Cambodia was eye opening and heart breaking. Even when you know a lot about the history of a place, it is really different to actually be there. Some of the current living conditions we saw while driving through the countryside were quite shocking, especially in contrast with the grandeur of Angkor Wat and the lovely town of Siem Reap. But I found that many people there were hopeful, captivating, and had a great sense of humor. It's a place you want to root for and hope that their future will be brighter.

Aside from the border experience, I had a great first impression of Vietnam in the Mekong Delta area and the southern part of the country. But as we moved north, I felt increasingly uncomfortable and struggled through the last gloomy days in Vietnam. I felt like the country broke me down and I have to admit, I've never been so ready to leave a place. But there was a personal turning point for me at the end of my time in Vietnam, the day I left Cat Ba on my own and went back to Hanoi. It was the beginning of a growing traveling independence. And then as we drove through the countryside on the way to Laos, I saw a different, more likeable and peaceful Vietnam that hadn't yet been tainted by tourism and money.

In Laos I felt restored, it was a place to just be. It was my favorite part of the trip. I was happy to slip into the slow pace and loved driving through miles of uninhabitated mountains or mountains inhabited by incredible hill tribes. I liked the atmosphere of "the most laid back capital city in the world" and it was great to join the backpacker scene in Vang Vieng and Luang Prabang. I met so many interesting and wonderful travelers from all over the world there. The locals weren't as outgoing as in other countries, but they were friendly and very genuine.

Be Free Where You Are

When I got back, people asked me a lot of questions and some wanted to know what I learned from the trip. It can't always answer these questions in the moment, it can take awhile to fully process and understand the significance of a journey. Looking back now, what stands out most to me is the phrase "Be free where you are". This was on a scroll I saw and bought at the Buddhist monastery in Hue. I thought the idea that freedom comes from within was wonderful. It kind of takes the idea that happiness is a choice a step further.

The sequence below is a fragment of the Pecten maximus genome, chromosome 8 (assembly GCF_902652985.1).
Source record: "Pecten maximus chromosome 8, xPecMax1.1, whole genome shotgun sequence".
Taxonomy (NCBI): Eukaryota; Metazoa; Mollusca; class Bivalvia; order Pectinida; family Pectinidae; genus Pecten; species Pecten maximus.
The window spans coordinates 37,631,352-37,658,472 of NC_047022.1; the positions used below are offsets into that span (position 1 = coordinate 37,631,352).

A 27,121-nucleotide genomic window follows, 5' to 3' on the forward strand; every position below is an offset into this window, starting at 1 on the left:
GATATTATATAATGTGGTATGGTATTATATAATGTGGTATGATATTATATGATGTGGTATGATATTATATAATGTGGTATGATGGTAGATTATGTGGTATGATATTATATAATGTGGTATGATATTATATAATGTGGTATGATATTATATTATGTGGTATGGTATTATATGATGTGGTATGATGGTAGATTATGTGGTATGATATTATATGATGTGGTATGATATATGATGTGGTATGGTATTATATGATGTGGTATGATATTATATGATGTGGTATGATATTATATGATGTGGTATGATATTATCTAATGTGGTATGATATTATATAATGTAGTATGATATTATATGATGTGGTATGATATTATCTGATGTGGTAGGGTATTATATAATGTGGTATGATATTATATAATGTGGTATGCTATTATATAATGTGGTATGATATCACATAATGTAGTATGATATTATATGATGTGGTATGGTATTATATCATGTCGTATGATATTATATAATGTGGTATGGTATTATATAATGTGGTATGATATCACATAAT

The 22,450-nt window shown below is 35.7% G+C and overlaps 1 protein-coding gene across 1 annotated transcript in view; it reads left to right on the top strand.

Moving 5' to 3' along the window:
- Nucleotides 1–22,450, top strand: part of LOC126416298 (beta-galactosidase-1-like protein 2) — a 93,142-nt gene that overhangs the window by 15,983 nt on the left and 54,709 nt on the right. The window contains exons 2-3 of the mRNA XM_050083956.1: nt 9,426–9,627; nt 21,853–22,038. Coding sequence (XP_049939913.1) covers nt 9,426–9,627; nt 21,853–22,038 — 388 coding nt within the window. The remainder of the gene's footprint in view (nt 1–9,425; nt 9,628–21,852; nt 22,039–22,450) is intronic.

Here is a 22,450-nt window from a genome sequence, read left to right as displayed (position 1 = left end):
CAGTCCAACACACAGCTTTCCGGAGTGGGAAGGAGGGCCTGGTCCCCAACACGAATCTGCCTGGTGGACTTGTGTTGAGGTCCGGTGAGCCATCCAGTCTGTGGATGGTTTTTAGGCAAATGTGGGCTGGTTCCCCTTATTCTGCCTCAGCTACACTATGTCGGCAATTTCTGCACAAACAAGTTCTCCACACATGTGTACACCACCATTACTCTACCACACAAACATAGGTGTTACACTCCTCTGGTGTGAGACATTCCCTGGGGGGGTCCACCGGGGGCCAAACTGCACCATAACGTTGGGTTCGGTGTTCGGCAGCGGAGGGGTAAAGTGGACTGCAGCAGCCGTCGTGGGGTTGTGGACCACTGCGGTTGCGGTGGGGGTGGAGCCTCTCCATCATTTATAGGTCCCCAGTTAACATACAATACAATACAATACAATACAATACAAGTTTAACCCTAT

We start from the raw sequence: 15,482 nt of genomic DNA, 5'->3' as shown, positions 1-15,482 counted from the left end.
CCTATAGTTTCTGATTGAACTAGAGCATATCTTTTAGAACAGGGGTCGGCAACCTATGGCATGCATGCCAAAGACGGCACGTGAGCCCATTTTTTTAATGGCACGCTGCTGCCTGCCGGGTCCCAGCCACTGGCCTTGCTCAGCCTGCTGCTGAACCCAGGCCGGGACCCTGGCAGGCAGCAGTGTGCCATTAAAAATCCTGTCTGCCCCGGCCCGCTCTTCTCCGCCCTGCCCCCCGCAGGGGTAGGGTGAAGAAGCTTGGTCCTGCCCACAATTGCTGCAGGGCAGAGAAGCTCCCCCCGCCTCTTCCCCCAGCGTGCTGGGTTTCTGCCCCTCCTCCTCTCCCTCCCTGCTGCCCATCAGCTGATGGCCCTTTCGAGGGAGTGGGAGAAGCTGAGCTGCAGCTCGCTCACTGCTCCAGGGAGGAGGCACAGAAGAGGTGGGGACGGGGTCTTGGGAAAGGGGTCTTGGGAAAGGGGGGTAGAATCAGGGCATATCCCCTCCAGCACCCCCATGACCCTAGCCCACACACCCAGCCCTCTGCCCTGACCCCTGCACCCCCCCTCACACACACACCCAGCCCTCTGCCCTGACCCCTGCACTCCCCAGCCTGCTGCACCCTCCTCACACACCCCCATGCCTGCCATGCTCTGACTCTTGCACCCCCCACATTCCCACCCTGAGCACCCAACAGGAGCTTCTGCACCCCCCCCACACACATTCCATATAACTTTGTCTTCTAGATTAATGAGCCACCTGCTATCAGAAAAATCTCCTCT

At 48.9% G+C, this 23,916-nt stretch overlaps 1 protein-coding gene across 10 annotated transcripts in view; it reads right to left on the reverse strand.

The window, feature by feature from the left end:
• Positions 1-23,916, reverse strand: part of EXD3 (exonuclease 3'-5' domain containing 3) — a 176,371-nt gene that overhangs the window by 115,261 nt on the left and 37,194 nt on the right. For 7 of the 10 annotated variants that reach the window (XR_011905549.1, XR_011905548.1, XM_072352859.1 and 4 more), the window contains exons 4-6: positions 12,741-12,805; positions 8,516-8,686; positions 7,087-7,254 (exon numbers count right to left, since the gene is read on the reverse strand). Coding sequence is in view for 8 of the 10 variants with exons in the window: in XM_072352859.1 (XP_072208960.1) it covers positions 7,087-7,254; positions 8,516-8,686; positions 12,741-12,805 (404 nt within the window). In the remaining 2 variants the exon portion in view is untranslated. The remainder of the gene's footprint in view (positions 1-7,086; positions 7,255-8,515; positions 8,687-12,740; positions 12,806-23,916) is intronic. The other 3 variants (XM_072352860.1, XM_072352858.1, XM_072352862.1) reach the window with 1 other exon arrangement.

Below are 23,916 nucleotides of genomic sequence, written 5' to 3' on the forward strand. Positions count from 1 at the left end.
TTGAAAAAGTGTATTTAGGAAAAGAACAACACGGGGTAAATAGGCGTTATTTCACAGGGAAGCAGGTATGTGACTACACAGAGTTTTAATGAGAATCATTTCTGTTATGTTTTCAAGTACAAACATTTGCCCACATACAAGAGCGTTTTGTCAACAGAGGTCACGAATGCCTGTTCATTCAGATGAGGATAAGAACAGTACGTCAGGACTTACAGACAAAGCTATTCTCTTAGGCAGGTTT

I later learned that "Be Free Where You Are" is the title of a book based on talk given to a group of prisoners by a Thich Naht Hahn, a monk and former student at the monastery. I didn't realize the book was for sale at the monastery but I found it at a bookstore when I got home. It's a small, but informative book that introduces the idea of mindfulness. The themes are being present and in the moment, focusing on your breathing, and being aware that every day is a miracle. It's one thing to think about being mindful when you are at a beautiful monastery in Vietnam but I think the challenge is incorporating these ideas into everyday life in modern America where you are surrounded by people who are doing whatever is the exact opposite of mindfulness. But the idea is that everyone can achieve freedom, even a prisoner, and when you practice mindfulness, you will hopefully impact those around you.

There were many controversial issues that were always present in South East Asia. Traveling can expose you to so many different sides of a story that it becomes harder to say what's good or bad and it muddles the line between right and wrong. When you see an unfiltered view of a situation, I think it forces you to think more about the reasons why people do things the way they do them and why certain things happen.

I feel like I started off on the trip open to the possibilities but still stuck in my typical way of being. By the end, I felt like I eased into each new location and could have definitely spent more time in South East Asia. This trip definitely covered new territory for me- the culture clashes, getting ripped off, trying new foods and experiences, shady border officials, etc. But it was amazing and memorable and quite an experience. I was sad to leave at the end, but it felt great to have made it through. I now feel like a stonger traveler and even more ready and open to exploring the world.
worldcitizen says:
Haha, I try, but not always so great at it! I think it does take a lot of time and dedication. The little book is a nice reminder though.
Posted on: Jul 31, 2008
sybil says:
i find that living in the moment is easier said than done. but it seems that you had a great trip. that being said, are you still living in the moment in the good ol us of stateside? ;)
Posted on: Jul 30, 2008
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My Best Frenemy
My Best Frenemy
30,036 km (18,664 miles) traveled